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Kathryn Harkup

Tim Madigan meets the author of Making the Monster: The Science Behind Mary Shelley’s Frankenstein.

Kathryn Harkup is a chemist and author. After completing her doctorate on her favourite chemicals, phosphines, she went on to further research before realising that talking, writing and demonstrating science was more appealing than hours of slaving over a hot fume-hood. In her new book, she takes a look at the science of meddling in God’s domain.

You begin your book with a quote from Frankenstein, Chapter III: “But these philosophers, whose hands seem only made to dabble in dirt, and their eyes to pore over the microscope or crucible, have indeed performed miracles.” Who were the ‘philosophers’ Victor Frankenstein had in mind here?

Making the Monster

Mary Shelley is referring to people such as Humphry Davy, Benjamin Franklin, Joseph Priestley and Antoine Lavoisier, all of whom had made enormous contributions to the advancement of science, particularly chemistry and electricity. The quote is taken from the moment Victor first hears Professor Waldman lecture at Ingolstadt University. Mary paraphrased much of Humphry Davy’s Introduction to his Elements of Chemical Philosophy to describe the recent advances in scientific understanding.

Mary Shelley was the daughter of two famous (or infamous) philosophers, the feminist Mary Wollstonecraft and the anarchist William Godwin. What influence did her parents have on her thinking?

Both parents had a huge influence on Mary. The political philosophy that both William Godwin and Mary Wollstonecraft wrote about and believed in, Mary lived. For example, she ignored the conventions of marriage when she ran away with the already-married Percy Shelley. Her novels explore many of Godwin’s themes of natural justice. Frankenstein in particular explores the responsibilities and duties of care we have to our fellow creatures. Much of the early criticism of Frankenstein was because of its obvious Godwinian influences and sympathies.

It’s remarkable that Shelley was only eighteen when she conceived and wrote Frankenstein. How did her own education and her interests in the scientific knowledge of her day contribute to this?

Mary had very broad intellectual interests. Her childhood saw a steady stream of philosophers, scientists, politicians, writers and artists pass through her home for intellectual discussions. Her father had a vast library and ran a publishing company and book shop. Her upbringing instilled a love of reading and learning. Mary read extensively, for long periods every day and on a wide variety of topics. She studied languages and attended lectures.

Scientific topics were very popular at the time, and discussed widely, not just in books and academic journals, but in public lectures, coffee houses, and homes. We certainly know such conversation happened in the Shelley household. The challenge for each of them to write a ghost story [one of the results being Frankenstein] was set by Lord Byron, when Byron, the Shelley party, and doctor John Polidori were gathered together late one night on the shores of Lake Geneva as storms raged outside. And although they read ghost stories to each other, the evenings preceding the challenge had been filled with conversations about science and the nature of life.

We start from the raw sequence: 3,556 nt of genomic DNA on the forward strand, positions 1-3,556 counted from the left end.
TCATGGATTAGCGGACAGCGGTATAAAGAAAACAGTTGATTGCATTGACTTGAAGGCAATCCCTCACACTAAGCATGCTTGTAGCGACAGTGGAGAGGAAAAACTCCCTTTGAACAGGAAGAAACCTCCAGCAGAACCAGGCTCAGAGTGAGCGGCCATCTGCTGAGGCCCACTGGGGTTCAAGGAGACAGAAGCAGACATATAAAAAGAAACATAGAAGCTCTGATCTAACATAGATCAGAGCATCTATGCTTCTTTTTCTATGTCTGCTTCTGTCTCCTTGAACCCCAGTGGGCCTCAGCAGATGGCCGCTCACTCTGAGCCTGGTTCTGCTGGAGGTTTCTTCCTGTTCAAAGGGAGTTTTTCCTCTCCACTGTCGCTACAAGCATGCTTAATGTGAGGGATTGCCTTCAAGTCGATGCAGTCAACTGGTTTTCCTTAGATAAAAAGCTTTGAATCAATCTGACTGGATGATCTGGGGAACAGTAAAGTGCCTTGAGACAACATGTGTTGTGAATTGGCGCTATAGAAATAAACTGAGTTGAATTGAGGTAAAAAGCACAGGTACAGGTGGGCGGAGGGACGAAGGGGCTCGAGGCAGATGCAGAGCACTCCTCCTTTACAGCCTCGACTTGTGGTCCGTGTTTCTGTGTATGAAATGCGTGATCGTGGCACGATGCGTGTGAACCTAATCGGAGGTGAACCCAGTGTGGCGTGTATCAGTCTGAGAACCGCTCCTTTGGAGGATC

Would you consider Frankenstein to be an exemplar of the Enlightenment?

Yes, I think it is. Frankenstein, through the character of Victor, captures beautifully the rapid rate of scientific discovery, and the excitement relating to what these discoveries might lead to, but also the frightening possibilities. The novel also extends the Enlightenment’s mechanistic view of the universe to living things: if all the parts of a biological machine can be gathered and assembled correctly, then they should function as a living, breathing creature. The Enlightenment was also about sharing knowledge as widely as possible, and Frankenstein takes the dangers of not sharing ideas with a wider audience to its extreme.

Do you think Victor Frankenstein is a ‘mad scientist’?

No. Absolutely not. He is obsessed, maybe, lacking in foresight, and desperately in need of an ethics committee to oversee his work, but he is not mad. The image of the mad scientist is entirely from film and theatrical adaptations of the novel.

You close your book by writing: “Some 200 years after its first publication the reality of Frankenstein’s science is still the stuff of fiction. But perhaps it is getting a little closer to science fact.” Can you elaborate?

Scientific advances, particularly in medicine, continue to push at the boundaries of possible human existence. Advances in organ transplants have made us think about what truly makes us who we are. AI prompts us to explore the possibilities of forms of life different from those we’re used to. Science continues to present ethical challenges to us. I hope we respond better than some of the characters in Frankenstein.

Kathryn Harkup gives regular public talks on the disgusting and dangerous side of science. Her first book, A is for Arsenic (2015), was shortlisted for a Mystery Readers International Macavity Award and a BMA Book Award. Making the Monster: The Science Behind Mary Shelley’s Frankenstein was recently published by Bloomsbury.

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